Lightfoot closes out mayoral run with confetti, cheers and a few tears — but no regrets: ‘It’s been a glorious morning’

Lightfoot and her wife Amy Eshleman, both teary-eyed, shook hands and hugged supporters who filled the City Hall lobby and spilled out onto LaSalle Street.

SHARE Lightfoot closes out mayoral run with confetti, cheers and a few tears — but no regrets: ‘It’s been a glorious morning’
Mayor Lori Lightfoot waves to supporters outside City Hall on Friday.

Mayor Lori Lightfoot waves to supporters outside City Hall on Friday.

Tyler Pasciak LaRiviere/Sun-Times

Lori Lightfoot made what will likely be her final trip down from the fifth floor of City Hall as Chicago’s mayor on Friday, greeted by confetti cannons and the cheers of hundreds of supporters.

Lightfoot and her wife Amy Eshleman, both teary-eyed, shook hands and hugged the supporters who filled the City Hall lobby and spilled out onto LaSalle Street.

The Shannon Rovers played their bagpipes as she walked out and members of her staff, wearing matching “Equity is our North Star” t-shirts, fired off confetti cannons and shook hand clappers.

Lightfoot and Eshleman were taken away from City Hall in style — riding in the back of a maroon vintage 1940s Cadillac convertible.

Mayor Lori Lightfoot waves goodbye to supporters from the back seat of a 1940s Cadillac convertible on Friday, May 12, 2023.

Mayor Lori Lightfoot waves goodbye to supporters from the back seat of a 1940s Cadillac convertible on Friday.

Tyler Pasciak LaRiviere/Sun-Times

“It’s sad, there’s so much unfinished business she could have accomplished during a second term,” said Tina Hone, who had served as chief of community engagement in Lightfoot’s administration and lost her bid to represent the 5th Ward in the City Council. “The people of Chicago will eventually realize just how much good she did for the city.”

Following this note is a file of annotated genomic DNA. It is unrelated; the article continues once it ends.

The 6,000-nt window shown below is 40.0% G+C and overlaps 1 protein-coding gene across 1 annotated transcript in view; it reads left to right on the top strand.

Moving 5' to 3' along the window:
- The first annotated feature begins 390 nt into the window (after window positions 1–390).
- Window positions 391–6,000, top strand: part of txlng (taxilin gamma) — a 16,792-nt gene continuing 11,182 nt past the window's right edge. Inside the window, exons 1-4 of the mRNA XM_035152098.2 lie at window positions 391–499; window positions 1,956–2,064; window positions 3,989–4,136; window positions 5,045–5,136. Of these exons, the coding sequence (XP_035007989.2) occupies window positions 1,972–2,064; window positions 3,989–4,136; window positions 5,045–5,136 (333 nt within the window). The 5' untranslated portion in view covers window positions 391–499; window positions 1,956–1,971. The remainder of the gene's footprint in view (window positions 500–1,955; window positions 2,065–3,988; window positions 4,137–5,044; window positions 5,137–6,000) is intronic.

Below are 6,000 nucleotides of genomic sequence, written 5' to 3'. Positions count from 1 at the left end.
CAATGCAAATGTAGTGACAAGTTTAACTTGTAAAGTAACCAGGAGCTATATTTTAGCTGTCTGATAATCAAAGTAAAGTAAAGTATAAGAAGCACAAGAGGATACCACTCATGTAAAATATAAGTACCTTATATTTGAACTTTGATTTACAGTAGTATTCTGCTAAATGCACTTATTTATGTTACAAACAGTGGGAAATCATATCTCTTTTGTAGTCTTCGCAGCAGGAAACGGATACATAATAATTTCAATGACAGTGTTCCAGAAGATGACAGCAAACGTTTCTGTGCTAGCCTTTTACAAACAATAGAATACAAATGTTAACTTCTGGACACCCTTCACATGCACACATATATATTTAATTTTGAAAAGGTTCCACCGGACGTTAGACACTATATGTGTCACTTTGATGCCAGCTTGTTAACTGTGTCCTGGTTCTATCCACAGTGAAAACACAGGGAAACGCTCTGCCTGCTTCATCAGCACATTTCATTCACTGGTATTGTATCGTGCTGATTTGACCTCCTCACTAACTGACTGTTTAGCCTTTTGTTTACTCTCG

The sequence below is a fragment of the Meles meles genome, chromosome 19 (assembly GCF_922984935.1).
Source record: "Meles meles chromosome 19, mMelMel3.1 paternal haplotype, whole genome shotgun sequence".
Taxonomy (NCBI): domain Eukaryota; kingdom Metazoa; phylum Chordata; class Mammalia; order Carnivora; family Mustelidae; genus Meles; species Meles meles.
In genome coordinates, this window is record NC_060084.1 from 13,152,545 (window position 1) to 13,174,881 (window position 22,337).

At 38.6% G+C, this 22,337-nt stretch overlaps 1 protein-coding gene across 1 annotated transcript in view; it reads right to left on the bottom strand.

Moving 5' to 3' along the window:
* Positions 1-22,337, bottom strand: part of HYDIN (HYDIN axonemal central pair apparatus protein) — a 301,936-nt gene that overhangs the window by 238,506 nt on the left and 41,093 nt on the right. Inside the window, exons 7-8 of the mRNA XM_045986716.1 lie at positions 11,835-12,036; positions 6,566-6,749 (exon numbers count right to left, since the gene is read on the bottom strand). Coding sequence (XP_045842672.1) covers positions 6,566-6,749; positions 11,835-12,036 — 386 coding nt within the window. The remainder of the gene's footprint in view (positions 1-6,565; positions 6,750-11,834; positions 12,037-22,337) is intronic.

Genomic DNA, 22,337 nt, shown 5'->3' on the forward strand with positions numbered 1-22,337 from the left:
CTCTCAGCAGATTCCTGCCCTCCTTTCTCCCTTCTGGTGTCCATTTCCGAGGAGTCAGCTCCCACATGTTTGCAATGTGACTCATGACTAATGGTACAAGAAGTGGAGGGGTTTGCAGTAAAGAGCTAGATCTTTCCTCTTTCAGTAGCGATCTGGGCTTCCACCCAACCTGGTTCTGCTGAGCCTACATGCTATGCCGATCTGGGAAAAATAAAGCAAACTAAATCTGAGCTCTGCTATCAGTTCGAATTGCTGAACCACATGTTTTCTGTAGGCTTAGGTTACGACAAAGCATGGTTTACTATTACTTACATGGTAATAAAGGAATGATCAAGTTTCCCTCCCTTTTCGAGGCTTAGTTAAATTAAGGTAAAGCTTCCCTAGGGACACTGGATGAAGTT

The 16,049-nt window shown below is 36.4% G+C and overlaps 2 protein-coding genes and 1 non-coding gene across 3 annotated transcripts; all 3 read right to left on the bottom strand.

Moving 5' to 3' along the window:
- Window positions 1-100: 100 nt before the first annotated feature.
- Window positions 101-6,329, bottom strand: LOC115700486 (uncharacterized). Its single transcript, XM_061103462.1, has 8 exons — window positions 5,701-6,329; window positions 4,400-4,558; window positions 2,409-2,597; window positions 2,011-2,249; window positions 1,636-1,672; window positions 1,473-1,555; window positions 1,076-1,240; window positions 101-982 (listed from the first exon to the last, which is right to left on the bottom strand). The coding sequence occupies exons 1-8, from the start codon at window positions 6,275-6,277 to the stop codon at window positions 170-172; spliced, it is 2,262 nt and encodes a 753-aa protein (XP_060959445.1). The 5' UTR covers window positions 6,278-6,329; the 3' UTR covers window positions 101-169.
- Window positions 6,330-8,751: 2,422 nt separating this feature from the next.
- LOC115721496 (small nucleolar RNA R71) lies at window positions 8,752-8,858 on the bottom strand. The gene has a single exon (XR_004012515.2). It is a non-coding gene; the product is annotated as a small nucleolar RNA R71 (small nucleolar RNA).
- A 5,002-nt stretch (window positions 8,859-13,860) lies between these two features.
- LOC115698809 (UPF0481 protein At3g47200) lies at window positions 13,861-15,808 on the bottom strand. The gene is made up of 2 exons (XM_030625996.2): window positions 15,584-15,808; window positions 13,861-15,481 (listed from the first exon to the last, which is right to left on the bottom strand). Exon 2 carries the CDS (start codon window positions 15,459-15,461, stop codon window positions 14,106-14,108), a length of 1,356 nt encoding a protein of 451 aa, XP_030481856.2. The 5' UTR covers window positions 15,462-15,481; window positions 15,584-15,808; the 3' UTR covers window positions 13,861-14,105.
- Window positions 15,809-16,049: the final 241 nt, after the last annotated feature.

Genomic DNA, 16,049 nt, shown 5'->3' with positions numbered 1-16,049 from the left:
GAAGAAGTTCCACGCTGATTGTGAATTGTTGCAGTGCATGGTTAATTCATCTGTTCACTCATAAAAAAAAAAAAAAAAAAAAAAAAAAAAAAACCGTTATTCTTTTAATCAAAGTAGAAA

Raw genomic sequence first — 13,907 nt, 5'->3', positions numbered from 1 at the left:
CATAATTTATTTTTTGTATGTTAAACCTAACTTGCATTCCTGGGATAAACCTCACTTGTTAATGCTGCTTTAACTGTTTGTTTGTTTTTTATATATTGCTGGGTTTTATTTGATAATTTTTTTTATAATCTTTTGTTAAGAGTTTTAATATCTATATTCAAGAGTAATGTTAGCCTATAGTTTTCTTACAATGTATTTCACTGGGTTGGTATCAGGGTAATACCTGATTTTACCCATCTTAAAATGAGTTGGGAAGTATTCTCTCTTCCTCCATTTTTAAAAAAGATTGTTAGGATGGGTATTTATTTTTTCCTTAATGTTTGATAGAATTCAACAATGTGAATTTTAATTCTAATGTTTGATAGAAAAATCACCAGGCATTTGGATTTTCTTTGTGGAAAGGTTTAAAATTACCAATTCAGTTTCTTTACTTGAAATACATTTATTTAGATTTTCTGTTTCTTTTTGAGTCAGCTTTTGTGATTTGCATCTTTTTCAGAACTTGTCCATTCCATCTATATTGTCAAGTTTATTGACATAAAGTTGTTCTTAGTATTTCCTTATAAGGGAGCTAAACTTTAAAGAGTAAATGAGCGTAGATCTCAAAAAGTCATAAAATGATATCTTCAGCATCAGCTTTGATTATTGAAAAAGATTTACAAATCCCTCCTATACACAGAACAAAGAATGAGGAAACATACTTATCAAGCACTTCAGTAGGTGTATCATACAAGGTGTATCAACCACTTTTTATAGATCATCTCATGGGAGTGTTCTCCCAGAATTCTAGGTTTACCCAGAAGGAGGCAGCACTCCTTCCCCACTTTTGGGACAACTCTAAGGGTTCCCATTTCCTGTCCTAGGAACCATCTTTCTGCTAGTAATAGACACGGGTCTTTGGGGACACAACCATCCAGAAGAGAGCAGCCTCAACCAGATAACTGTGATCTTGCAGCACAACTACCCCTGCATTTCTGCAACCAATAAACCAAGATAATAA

Lightfoot gave a farewell address Monday, telling an adoring crowd she is optimistic for the city’s future thanks to the work of her administration.

“We must continue to carry the baton forward. To all of you, do continue serving our city and working toward equity, inclusion, safety, fairness and vibrancy in every neighborhood,” Lightfoot said during that address. “I will be here as private citizen Lightfoot continually rooting for you and every resident of our city. My work is not done. I will roll up my sleeves in another form and fashion.”

Earlier Friday, Lightfoot went on a farewell bus tour, visiting various city-funded projects she oversaw, including Bronzeville Winery.

“It’s been a glorious morning,” Lightfoot said at the winery. “Saw the restoration of a bridge that hadn’t seen any work done to it since the 60s, $24 million at Webster [Avenue] crossing over the river, and then went to a variety of different Invest South/West sites,” Lightfoot said. “Great way for me to spend some of my last moments as the mayor of the city — touring the things that we have done to touch people’s lives.”

At Bronzeville Winery, she was asked if she had any regrets from her time in office. Lightfoot said she did not, and took issue with the question.

“I’m not going to, in my final days as mayor, give in to the narrative that I think is frankly pejorative and offensive that Mayor Lightfoot was mean and too tough,” Lightfoot said. “The notion that I’m tougher, more combative than Rich Daley or Rahm Emanuel is a joke. If I was a man, if I was a white man, we wouldn’t be having these discussions.”

Mayor Lori Lightfoot greets a supporter outside City Hall on Friday, May 12, 2023.

Mayor Lori Lightfoot greets a supporter outside City Hall on Friday.

Tyler Pasciak LaRiviere/Sun-Times

Lightfoot is the first elected Chicago mayor in 40 years to be denied a second term. The last was Jane Byrne, Chicago’s only other female mayor.

Colm Ronan, a tour guide, stopped at City Hall during the sendoff Friday afternoon, joined by Sergio Fagundo, a tourist from Miami.

Neither knew the sendoff was happening, Ronan said. He was taking Fagundo on a daylong tour of the city, and had stopped by City Hall to show off the architecture.

Instead, they got caught up in the excitement of the afternoon.

“This is history,” Fagundo said. “I’m here witnessing history — how cool is that?”

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